Scarborough’s services at stake
June 16, 2011
New report shows importance of maintaining social infrastructure in Scarborough’s low-income neighbourhoods
SCARBOROUGH, ON – In a city already sharply divided and with the probability of austerity budgets by all levels of government, neighbourhoods in Toronto’s inner suburbs have a lot to lose, according to a new University of Toronto report.
The past thirty years have seen a dramatic increase in the number of low-income neighbourhoods in Toronto. The report, to be released today, points to the importance of investing in “social infrastructure”—such as transit, community services, and public spaces—in order to improve the quality of life in our neighbourhoods and to help reverse this trend. Social infrastructure is just as important to strong neighbourhoods as physical infrastructure, like roads and sewers, the report argues.
The importance of social infrastructure, using Scarborough as an example, and how communities can maintain and even enhance public and private investments, are the topics of a community forum called “Inner suburbs at stake: Investing in Scarborough’s communities,” sponsored by the University of Toronto Cities Centre, Scarborough Civic Action Network and Social Planning Toronto.
“Social polarization and spatial segregation are clearly visible in the landscape, and our inner suburbs are home to more and more concentrated and racialized poverty,” explains University of Toronto professor Deborah Cowen, an author of the report and panelist at the forum.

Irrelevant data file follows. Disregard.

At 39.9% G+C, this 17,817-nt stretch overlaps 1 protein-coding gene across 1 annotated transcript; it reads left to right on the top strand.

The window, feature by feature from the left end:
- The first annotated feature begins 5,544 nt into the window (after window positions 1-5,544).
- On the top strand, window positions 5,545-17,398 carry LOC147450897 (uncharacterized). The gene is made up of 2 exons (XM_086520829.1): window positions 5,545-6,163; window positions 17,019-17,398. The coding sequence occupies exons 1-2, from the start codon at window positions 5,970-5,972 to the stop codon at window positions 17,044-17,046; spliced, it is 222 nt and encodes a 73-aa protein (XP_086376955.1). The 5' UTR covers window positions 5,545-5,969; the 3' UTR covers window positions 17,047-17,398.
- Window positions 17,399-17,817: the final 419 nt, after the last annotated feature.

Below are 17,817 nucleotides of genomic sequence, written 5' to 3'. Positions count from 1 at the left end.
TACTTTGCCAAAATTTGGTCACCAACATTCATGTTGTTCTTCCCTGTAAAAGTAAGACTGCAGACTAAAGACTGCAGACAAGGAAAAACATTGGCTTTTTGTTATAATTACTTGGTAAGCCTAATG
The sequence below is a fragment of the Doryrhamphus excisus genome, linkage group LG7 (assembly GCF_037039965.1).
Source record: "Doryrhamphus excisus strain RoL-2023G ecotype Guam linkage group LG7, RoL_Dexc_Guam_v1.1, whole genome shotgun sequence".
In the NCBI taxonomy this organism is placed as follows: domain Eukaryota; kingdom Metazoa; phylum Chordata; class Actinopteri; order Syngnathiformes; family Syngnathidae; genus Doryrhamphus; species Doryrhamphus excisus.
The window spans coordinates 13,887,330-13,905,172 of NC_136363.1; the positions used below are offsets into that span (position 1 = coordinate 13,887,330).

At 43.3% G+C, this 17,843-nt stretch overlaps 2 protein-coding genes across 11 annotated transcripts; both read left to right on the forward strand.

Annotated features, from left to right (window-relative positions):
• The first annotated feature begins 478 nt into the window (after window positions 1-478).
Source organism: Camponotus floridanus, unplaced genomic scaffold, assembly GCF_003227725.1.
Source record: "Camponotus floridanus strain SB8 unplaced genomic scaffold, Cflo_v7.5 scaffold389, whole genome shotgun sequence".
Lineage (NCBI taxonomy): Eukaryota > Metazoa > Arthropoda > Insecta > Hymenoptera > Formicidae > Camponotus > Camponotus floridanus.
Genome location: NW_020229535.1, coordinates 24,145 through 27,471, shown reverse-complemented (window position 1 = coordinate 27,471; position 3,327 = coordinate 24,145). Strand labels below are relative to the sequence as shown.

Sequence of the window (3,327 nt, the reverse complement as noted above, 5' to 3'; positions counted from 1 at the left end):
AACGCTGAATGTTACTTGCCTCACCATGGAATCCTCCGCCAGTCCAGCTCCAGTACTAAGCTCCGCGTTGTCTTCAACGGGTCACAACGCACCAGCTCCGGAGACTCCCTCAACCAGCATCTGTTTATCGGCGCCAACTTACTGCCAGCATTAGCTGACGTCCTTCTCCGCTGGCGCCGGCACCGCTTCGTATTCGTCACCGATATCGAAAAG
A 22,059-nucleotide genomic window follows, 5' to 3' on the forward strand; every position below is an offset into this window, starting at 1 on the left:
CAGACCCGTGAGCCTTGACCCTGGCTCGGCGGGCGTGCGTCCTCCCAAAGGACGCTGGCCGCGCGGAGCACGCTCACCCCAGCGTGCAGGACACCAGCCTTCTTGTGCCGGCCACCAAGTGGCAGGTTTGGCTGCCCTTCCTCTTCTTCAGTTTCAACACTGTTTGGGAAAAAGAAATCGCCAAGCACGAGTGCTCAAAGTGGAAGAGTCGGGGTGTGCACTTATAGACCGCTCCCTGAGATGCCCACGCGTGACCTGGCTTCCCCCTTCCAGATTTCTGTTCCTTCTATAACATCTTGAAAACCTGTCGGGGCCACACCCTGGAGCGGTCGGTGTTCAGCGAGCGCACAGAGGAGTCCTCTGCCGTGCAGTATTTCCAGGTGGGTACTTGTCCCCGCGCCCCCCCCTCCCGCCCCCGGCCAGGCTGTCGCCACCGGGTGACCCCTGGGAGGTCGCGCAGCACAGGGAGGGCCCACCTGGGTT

“Investment in these suburbs is a key part of the solution, and yet its future is in question. How can we enhance investment in Scarborough when budgets everywhere are being cut? How do we unite across different issues and diverse communities?” asks forum moderator Israt Ahmed, a Scarborough resident and community planner with Social Planning Toronto. “This forum provides an opportunity for community members to come together to learn from research about the big picture of urban change, and to take action for the future of Scarborough’s communities.”
The report, “Toronto’s inner suburbs: Investing in social infrastructure in Scarborough,” by Deborah Cowen and Vanessa Parlette, will be launched at a forum this evening, June 16, 2011, 6 to 9 p.m., at Scarborough Civic Centre Council Chambers, 150 Borough Dr.
Other panelists will include:
- David Hulchanski, Director of Research, University of Toronto Cities Centre, and Professor of Social Work, University of Toronto
- Chris Brillinger, City of Toronto Director of Social Policy, Analysis and Research
- Samantha Brookes, Manager of Health and Seniors Programs at Warden Woods Community Centre
- Regini David of West Scarborough Community Legal Clinic
- Jonah Schein of Commitment to Community Campaign
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For more information contact:
Deborah Cowen, University of Toronto: (416–795-8987) or email@example.com
Israt Ahmed, Social Planning Toronto: firstname.lastname@example.org